Last week’s unexpected snow day led me to build my annual snow guy. My students liked my snowman show and tell photo, and one class named him Perceval–Percy among his friends. 

As the snow continues to fall, and continues to hamper greener days from arriving, I thought it appropriate to dust off my snow terms list:

▪ lookitsnow:  first snow of the season–Nov/Dec

▪ itzsnowing: comment of the day until mid-January

▪ ucksnow:  bridge between Jan/Feb when people begin getting weary of shoveling, scraping, and slipping around in the stuff

▪ snizzle: the on off dance of snow and rain found in late February

▪ snain: a more serious form of snizzle

▪ smush: slushy snow of Feb/Mar

▪ smud: ground showing with snow patches, squashy walking usually around early March

▪ ohnosnow: snow when daffs coming up and flakes coming down in March/April

▪ nomohsnow: snowfall and meltaway tease of April/May

(some days there is the occasional variety to the landscape)

Val Day Reset Blick


Between the rain and the uptick in warmer temperatures the landscape had shed its blanket of winter white. I was thrilled.

Snow is fine as long as it stays in the mountains. Let the skiers rejoice. Unfortunately, snow is pervasive and usually hangs around for four months, barely leaving until the daffodils give hint of their arrival in April.

Valentine’s day provided a mixed blick. A reset button of eight inches of snow created a snow day from school (yay!), but winter is back (blick!).

On the positive side I was able to rest and read and grade and beat back yet another round of getting sick. And when life hands you snowyou make a snowman.

Hope your Valentine’s day was delightful, and I hope your winter is going well.

POM: April 27


I live in an area that definitely provides all four seasons–five, if mud, the one between winter and spring, counts. I couldn’t imagine living in an area where reading about snow through a Robert Frost poems is the closest a student would get to experiencing it. Although I am definitely not a fan of snow, it’s tedious place in our seasonal line up reminds me how much I appreciate the wondrous, warm, sunny days once they again make their appearance.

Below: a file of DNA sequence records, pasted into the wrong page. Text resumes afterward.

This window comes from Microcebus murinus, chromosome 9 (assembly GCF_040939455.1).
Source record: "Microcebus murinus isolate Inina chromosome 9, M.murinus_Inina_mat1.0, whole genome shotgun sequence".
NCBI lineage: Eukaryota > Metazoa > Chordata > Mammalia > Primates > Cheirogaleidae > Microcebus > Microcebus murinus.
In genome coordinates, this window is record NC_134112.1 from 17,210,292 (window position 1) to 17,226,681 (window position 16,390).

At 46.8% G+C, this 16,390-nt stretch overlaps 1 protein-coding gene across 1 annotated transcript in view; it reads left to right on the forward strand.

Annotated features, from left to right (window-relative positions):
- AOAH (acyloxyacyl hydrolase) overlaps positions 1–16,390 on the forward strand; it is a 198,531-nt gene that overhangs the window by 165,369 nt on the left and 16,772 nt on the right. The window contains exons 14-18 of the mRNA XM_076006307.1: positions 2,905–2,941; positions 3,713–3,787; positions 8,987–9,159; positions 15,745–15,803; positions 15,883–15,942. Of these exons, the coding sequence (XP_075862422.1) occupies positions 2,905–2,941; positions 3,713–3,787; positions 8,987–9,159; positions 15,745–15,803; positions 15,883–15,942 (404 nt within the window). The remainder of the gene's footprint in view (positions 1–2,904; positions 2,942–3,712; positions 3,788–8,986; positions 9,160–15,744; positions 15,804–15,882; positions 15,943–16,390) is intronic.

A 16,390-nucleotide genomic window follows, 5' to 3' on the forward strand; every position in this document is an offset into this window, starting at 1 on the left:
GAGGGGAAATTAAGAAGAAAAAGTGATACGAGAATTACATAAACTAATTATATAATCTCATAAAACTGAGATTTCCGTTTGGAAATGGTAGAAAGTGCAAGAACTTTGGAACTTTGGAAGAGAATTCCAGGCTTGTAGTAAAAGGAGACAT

To days and lives spent in the false days of winter provided by glimpses of bad weather here is a poem that explores snow from a different perspective:

The Poetry of Bad Weather

POM: a bit of hope


January is a paradox for me. It’s both the longest month and shortest month. It seems long due to the dark and dreary everlasting winter days, yet short because of looming finals, grading papers, and preparing lessons for second semester. This is why I’m a fan of February. I could say it’s because February is the shortest month which means I’m that much closer to June and summer break. It could be because it’s the month of Valentine’s Day, and who doesn’t appreciate a holiday filled with love and chocolate?

I actually favor February because it’s a month that is filled with hope. Days are getting longer, snow is giving away to grassy patches, there is the sense of completing another school year as graduation day is nearer on the horizon. There is also the moment of pause to think, “This year will be even better than last year.”

To celebrate this feeling of hope, the Poem of the Month is “To Hope” by  Charlotte Smith

 Oh, Hope! thou soother sweet of human woes!

How shall I lure thee to my haunts forlorn!

For me wilt thou renew the wither’d rose,

And clear my painful path of pointed thorn?

Ah come, sweet nymph! in smiles and softness drest,

Like the young hours that lead the tender year,

Enchantress! come, and charm my cares to rest:—

Alas! the flatterer flies, and will not hear!

A prey to fear, anxiety, and pain,

Must I a sad existence still deplore?

Lo!—the flowers fade, but all the thorns remain, 

“For me the vernal garland blooms no more.”

Come then, “pale Misery’s love!” be thou my cure,

And I will bless thee, who, tho’ slow, art sure.

image: morguefile/lisasolonynko